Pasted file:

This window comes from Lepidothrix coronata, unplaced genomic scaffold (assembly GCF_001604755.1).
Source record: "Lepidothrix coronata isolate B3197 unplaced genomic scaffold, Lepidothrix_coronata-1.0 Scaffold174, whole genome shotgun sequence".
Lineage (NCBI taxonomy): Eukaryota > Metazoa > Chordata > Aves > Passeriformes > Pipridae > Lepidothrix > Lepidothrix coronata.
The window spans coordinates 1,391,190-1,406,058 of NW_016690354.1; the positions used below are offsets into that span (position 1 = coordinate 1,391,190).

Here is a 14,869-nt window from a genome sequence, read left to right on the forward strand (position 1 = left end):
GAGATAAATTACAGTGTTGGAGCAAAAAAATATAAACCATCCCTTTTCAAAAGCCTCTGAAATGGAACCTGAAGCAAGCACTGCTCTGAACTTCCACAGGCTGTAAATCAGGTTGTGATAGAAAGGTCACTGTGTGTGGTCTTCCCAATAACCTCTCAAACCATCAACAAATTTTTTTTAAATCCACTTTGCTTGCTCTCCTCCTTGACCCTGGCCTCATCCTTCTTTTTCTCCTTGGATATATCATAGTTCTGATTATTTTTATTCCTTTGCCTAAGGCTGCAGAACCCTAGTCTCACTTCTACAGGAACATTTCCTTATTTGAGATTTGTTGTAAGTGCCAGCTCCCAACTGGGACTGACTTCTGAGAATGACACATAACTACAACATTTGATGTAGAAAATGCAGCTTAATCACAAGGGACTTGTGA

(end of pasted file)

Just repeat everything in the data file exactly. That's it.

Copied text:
This window comes from Lepidothrix coronata, unplaced genomic scaffold (assembly GCF_001604755.1).
Source record: "Lepidothrix coronata isolate B3197 unplaced genomic scaffold, Lepidothrix_coronata-1.0 Scaffold174, whole genome shotgun sequence".
Lineage (NCBI taxonomy): Eukaryota > Metazoa > Chordata > Aves > Passeriformes > Pipridae > Lepidothrix > Lepidothrix coronata.
The window spans coordinates 1,391,190-1,406,058 of NW_016690354.1; the positions used below are offsets into that span (position 1 = coordinate 1,391,190).

Here is a 14,869-nt window from a genome sequence, read left to right on the forward strand (position 1 = left end):
GAGATAAATTACAGTGTTGGAGCAAAAAAATATAAACCATCCCTTTTCAAAAGCCTCTGAAATGGAACCTGAAGCAAGCACTGCTCTGAACTTCCACAGGCTGTAAATCAGGTTGTGATAGAAAGGTCACTGTGTGTGGTCTTCCCAATAACCTCTCAAACCATCAACAAATTTTTTTTAAATCCACTTTGCTTGCTCTCCTCCTTGACCCTGGCCTCATCCTTCTTTTTCTCCTTGGATATATCATAGTTCTGATTATTTTTATTCCTTTGCCTAAGGCTGCAGAACCCTAGTCTCACTTCTACAGGAACATTTCCTTATTTGAGATTTGTTGTAAGTGCCAGCTCCCAACTGGGACTGACTTCTGAGAATGACACATAACTACAACATTTGATGTAGAAAATGCAGCTTAATCACAAGGGACTTGTGA